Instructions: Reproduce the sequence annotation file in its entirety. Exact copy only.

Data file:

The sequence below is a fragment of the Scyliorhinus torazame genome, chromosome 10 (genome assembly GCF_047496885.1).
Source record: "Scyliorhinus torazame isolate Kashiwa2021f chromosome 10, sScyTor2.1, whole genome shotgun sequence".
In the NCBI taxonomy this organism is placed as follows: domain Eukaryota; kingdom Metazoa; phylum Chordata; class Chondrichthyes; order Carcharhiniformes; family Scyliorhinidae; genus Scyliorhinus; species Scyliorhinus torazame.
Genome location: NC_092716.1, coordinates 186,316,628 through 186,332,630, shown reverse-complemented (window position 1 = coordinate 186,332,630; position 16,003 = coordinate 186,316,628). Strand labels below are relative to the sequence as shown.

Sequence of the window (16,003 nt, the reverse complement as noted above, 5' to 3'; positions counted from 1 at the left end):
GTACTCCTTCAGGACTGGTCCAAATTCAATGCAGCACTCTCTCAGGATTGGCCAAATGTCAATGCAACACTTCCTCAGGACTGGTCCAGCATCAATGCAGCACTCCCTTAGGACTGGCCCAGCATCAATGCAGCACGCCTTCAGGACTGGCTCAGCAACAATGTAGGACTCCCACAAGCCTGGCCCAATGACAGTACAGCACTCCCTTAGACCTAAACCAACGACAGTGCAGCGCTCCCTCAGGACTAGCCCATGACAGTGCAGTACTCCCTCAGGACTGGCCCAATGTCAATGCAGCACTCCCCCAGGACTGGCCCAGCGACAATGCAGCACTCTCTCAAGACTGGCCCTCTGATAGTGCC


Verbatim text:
The sequence below is a fragment of the Scyliorhinus torazame genome, chromosome 10 (genome assembly GCF_047496885.1).
Source record: "Scyliorhinus torazame isolate Kashiwa2021f chromosome 10, sScyTor2.1, whole genome shotgun sequence".
In the NCBI taxonomy this organism is placed as follows: domain Eukaryota; kingdom Metazoa; phylum Chordata; class Chondrichthyes; order Carcharhiniformes; family Scyliorhinidae; genus Scyliorhinus; species Scyliorhinus torazame.
Genome location: NC_092716.1, coordinates 186,316,628 through 186,332,630, shown reverse-complemented (window position 1 = coordinate 186,332,630; position 16,003 = coordinate 186,316,628). Strand labels below are relative to the sequence as shown.

Sequence of the window (16,003 nt, the reverse complement as noted above, 5' to 3'; positions counted from 1 at the left end):
GTACTCCTTCAGGACTGGTCCAAATTCAATGCAGCACTCTCTCAGGATTGGCCAAATGTCAATGCAACACTTCCTCAGGACTGGTCCAGCATCAATGCAGCACTCCCTTAGGACTGGCCCAGCATCAATGCAGCACGCCTTCAGGACTGGCTCAGCAACAATGTAGGACTCCCACAAGCCTGGCCCAATGACAGTACAGCACTCCCTTAGACCTAAACCAACGACAGTGCAGCGCTCCCTCAGGACTAGCCCATGACAGTGCAGTACTCCCTCAGGACTGGCCCAATGTCAATGCAGCACTCCCCCAGGACTGGCCCAGCGACAATGCAGCACTCTCTCAAGACTGGCCCTCTGATAGTGCC